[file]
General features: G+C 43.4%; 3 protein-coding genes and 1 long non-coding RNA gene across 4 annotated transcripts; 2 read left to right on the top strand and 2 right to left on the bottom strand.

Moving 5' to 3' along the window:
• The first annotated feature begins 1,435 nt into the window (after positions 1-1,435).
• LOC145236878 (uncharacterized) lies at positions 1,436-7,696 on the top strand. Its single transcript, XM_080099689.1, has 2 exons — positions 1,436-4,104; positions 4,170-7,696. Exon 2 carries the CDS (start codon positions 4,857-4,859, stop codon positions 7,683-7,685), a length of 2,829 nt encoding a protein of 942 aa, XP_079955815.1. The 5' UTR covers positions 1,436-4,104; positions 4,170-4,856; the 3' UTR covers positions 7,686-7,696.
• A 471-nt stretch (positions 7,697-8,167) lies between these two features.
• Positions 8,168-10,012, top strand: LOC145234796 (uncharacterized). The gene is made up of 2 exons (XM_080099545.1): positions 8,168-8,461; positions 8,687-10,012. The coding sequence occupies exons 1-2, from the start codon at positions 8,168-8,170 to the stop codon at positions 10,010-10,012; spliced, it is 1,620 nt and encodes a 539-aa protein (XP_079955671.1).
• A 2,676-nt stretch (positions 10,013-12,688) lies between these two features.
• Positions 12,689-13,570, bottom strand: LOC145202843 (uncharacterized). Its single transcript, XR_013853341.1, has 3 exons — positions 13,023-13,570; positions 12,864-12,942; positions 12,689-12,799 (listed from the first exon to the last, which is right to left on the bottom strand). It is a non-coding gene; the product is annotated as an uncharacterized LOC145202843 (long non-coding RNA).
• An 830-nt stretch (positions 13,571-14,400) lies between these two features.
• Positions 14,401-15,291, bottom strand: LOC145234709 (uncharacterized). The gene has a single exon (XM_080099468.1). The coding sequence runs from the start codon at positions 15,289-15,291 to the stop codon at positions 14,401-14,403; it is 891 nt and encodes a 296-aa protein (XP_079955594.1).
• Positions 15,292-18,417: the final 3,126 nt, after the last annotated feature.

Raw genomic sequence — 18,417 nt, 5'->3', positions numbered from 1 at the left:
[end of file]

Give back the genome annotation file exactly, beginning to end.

General features: G+C 43.4%; 3 protein-coding genes and 1 long non-coding RNA gene across 4 annotated transcripts; 2 read left to right on the top strand and 2 right to left on the bottom strand.

Moving 5' to 3' along the window:
• The first annotated feature begins 1,435 nt into the window (after positions 1-1,435).
• LOC145236878 (uncharacterized) lies at positions 1,436-7,696 on the top strand. Its single transcript, XM_080099689.1, has 2 exons — positions 1,436-4,104; positions 4,170-7,696. Exon 2 carries the CDS (start codon positions 4,857-4,859, stop codon positions 7,683-7,685), a length of 2,829 nt encoding a protein of 942 aa, XP_079955815.1. The 5' UTR covers positions 1,436-4,104; positions 4,170-4,856; the 3' UTR covers positions 7,686-7,696.
• A 471-nt stretch (positions 7,697-8,167) lies between these two features.
• Positions 8,168-10,012, top strand: LOC145234796 (uncharacterized). The gene is made up of 2 exons (XM_080099545.1): positions 8,168-8,461; positions 8,687-10,012. The coding sequence occupies exons 1-2, from the start codon at positions 8,168-8,170 to the stop codon at positions 10,010-10,012; spliced, it is 1,620 nt and encodes a 539-aa protein (XP_079955671.1).
• A 2,676-nt stretch (positions 10,013-12,688) lies between these two features.
• Positions 12,689-13,570, bottom strand: LOC145202843 (uncharacterized). Its single transcript, XR_013853341.1, has 3 exons — positions 13,023-13,570; positions 12,864-12,942; positions 12,689-12,799 (listed from the first exon to the last, which is right to left on the bottom strand). It is a non-coding gene; the product is annotated as an uncharacterized LOC145202843 (long non-coding RNA).
• An 830-nt stretch (positions 13,571-14,400) lies between these two features.
• Positions 14,401-15,291, bottom strand: LOC145234709 (uncharacterized). The gene has a single exon (XM_080099468.1). The coding sequence runs from the start codon at positions 15,289-15,291 to the stop codon at positions 14,401-14,403; it is 891 nt and encodes a 296-aa protein (XP_079955594.1).
• Positions 15,292-18,417: the final 3,126 nt, after the last annotated feature.

Raw genomic sequence — 18,417 nt, 5'->3', positions numbered from 1 at the left: